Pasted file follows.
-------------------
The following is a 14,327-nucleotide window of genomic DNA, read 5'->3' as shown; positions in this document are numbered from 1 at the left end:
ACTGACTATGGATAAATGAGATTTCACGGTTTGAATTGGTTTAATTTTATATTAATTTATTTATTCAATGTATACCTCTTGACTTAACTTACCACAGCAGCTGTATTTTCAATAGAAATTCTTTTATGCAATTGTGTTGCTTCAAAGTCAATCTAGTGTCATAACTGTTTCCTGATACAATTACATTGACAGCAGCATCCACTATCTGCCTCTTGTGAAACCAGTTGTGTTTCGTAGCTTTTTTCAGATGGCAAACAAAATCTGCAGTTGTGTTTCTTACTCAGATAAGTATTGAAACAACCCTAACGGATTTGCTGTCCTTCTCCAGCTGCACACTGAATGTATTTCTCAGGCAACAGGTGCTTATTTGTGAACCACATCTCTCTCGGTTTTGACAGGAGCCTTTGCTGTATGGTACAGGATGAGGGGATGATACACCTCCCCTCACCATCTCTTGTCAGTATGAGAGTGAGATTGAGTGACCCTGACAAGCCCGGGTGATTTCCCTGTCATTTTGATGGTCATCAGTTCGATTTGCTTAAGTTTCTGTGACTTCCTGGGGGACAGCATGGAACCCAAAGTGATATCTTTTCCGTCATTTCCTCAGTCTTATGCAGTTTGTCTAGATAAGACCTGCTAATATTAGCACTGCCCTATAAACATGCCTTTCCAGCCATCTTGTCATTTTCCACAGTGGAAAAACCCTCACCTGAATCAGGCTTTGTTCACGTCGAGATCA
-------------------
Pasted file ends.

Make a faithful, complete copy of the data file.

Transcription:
The following is a 14,327-nucleotide window of genomic DNA, read 5'->3' as shown; positions in this document are numbered from 1 at the left end:
ACTGACTATGGATAAATGAGATTTCACGGTTTGAATTGGTTTAATTTTATATTAATTTATTTATTCAATGTATACCTCTTGACTTAACTTACCACAGCAGCTGTATTTTCAATAGAAATTCTTTTATGCAATTGTGTTGCTTCAAAGTCAATCTAGTGTCATAACTGTTTCCTGATACAATTACATTGACAGCAGCATCCACTATCTGCCTCTTGTGAAACCAGTTGTGTTTCGTAGCTTTTTTCAGATGGCAAACAAAATCTGCAGTTGTGTTTCTTACTCAGATAAGTATTGAAACAACCCTAACGGATTTGCTGTCCTTCTCCAGCTGCACACTGAATGTATTTCTCAGGCAACAGGTGCTTATTTGTGAACCACATCTCTCTCGGTTTTGACAGGAGCCTTTGCTGTATGGTACAGGATGAGGGGATGATACACCTCCCCTCACCATCTCTTGTCAGTATGAGAGTGAGATTGAGTGACCCTGACAAGCCCGGGTGATTTCCCTGTCATTTTGATGGTCATCAGTTCGATTTGCTTAAGTTTCTGTGACTTCCTGGGGGACAGCATGGAACCCAAAGTGATATCTTTTCCGTCATTTCCTCAGTCTTATGCAGTTTGTCTAGATAAGACCTGCTAATATTAGCACTGCCCTATAAACATGCCTTTCCAGCCATCTTGTCATTTTCCACAGTGGAAAAACCCTCACCTGAATCAGGCTTTGTTCACGTCGAGATCA